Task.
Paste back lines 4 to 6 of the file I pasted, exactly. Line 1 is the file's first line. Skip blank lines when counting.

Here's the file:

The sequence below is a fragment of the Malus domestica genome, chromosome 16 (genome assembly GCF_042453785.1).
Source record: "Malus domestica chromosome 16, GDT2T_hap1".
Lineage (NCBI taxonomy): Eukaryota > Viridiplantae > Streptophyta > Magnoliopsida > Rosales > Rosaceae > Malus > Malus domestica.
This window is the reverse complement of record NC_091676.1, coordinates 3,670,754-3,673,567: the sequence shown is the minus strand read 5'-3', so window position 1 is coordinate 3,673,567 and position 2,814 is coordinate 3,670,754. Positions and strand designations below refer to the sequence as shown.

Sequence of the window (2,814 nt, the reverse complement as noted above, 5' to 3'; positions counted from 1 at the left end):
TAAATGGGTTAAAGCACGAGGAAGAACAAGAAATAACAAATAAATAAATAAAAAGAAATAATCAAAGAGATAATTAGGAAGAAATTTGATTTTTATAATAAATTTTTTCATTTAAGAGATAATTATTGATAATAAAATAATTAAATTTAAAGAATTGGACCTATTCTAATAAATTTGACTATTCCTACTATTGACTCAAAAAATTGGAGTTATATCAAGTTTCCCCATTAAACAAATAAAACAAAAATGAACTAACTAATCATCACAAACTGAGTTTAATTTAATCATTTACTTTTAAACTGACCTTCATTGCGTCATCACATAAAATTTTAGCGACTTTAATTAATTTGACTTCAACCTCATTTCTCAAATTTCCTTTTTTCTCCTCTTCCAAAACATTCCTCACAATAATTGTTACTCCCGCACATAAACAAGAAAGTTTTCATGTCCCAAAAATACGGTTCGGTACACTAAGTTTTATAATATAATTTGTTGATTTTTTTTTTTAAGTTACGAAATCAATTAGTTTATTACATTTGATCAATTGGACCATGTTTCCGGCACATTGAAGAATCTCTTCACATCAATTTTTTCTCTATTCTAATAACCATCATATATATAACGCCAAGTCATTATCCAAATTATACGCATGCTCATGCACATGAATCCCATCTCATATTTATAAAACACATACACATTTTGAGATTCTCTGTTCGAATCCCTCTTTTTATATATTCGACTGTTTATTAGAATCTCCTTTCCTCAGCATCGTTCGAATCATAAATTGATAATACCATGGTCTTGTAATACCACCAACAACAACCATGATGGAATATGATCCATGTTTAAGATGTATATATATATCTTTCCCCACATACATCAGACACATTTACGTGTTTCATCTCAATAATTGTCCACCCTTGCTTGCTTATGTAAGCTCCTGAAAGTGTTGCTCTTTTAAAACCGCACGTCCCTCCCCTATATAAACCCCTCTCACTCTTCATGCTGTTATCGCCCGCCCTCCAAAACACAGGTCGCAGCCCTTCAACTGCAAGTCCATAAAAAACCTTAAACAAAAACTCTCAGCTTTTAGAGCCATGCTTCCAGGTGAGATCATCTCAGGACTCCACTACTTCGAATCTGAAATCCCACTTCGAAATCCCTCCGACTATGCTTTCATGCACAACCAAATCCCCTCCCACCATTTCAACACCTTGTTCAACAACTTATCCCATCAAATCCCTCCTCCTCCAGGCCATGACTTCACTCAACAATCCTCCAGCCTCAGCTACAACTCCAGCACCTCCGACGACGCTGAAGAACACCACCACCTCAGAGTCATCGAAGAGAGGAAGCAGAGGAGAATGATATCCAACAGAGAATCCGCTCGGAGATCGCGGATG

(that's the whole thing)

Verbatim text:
This window is the reverse complement of record NC_091676.1, coordinates 3,670,754-3,673,567: the sequence shown is the minus strand read 5'-3', so window position 1 is coordinate 3,673,567 and position 2,814 is coordinate 3,670,754. Positions and strand designations below refer to the sequence as shown.

Sequence of the window (2,814 nt, the reverse complement as noted above, 5' to 3'; positions counted from 1 at the left end):
TAAATGGGTTAAAGCACGAGGAAGAACAAGAAATAACAAATAAATAAATAAAAAGAAATAATCAAAGAGATAATTAGGAAGAAATTTGATTTTTATAATAAATTTTTTCATTTAAGAGATAATTATTGATAATAAAATAATTAAATTTAAAGAATTGGACCTATTCTAATAAATTTGACTATTCCTACTATTGACTCAAAAAATTGGAGTTATATCAAGTTTCCCCATTAAACAAATAAAACAAAAATGAACTAACTAATCATCACAAACTGAGTTTAATTTAATCATTTACTTTTAAACTGACCTTCATTGCGTCATCACATAAAATTTTAGCGACTTTAATTAATTTGACTTCAACCTCATTTCTCAAATTTCCTTTTTTCTCCTCTTCCAAAACATTCCTCACAATAATTGTTACTCCCGCACATAAACAAGAAAGTTTTCATGTCCCAAAAATACGGTTCGGTACACTAAGTTTTATAATATAATTTGTTGATTTTTTTTTTTAAGTTACGAAATCAATTAGTTTATTACATTTGATCAATTGGACCATGTTTCCGGCACATTGAAGAATCTCTTCACATCAATTTTTTCTCTATTCTAATAACCATCATATATATAACGCCAAGTCATTATCCAAATTATACGCATGCTCATGCACATGAATCCCATCTCATATTTATAAAACACATACACATTTTGAGATTCTCTGTTCGAATCCCTCTTTTTATATATTCGACTGTTTATTAGAATCTCCTTTCCTCAGCATCGTTCGAATCATAAATTGATAATACCATGGTCTTGTAATACCACCAACAACAACCATGATGGAATATGATCCATGTTTAAGATGTATATATATATCTTTCCCCACATACATCAGACACATTTACGTGTTTCATCTCAATAATTGTCCACCCTTGCTTGCTTATGTAAGCTCCTGAAAGTGTTGCTCTTTTAAAACCGCACGTCCCTCCCCTATATAAACCCCTCTCACTCTTCATGCTGTTATCGCCCGCCCTCCAAAACACAGGTCGCAGCCCTTCAACTGCAAGTCCATAAAAAACCTTAAACAAAAACTCTCAGCTTTTAGAGCCATGCTTCCAGGTGAGATCATCTCAGGACTCCACTACTTCGAATCTGAAATCCCACTTCGAAATCCCTCCGACTATGCTTTCATGCACAACCAAATCCCCTCCCACCATTTCAACACCTTGTTCAACAACTTATCCCATCAAATCCCTCCTCCTCCAGGCCATGACTTCACTCAACAATCCTCCAGCCTCAGCTACAACTCCAGCACCTCCGACGACGCTGAAGAACACCACCACCTCAGAGTCATCGAAGAGAGGAAGCAGAGGAGAATGATATCCAACAGAGAATCCGCTCGGAGATCGCGGATG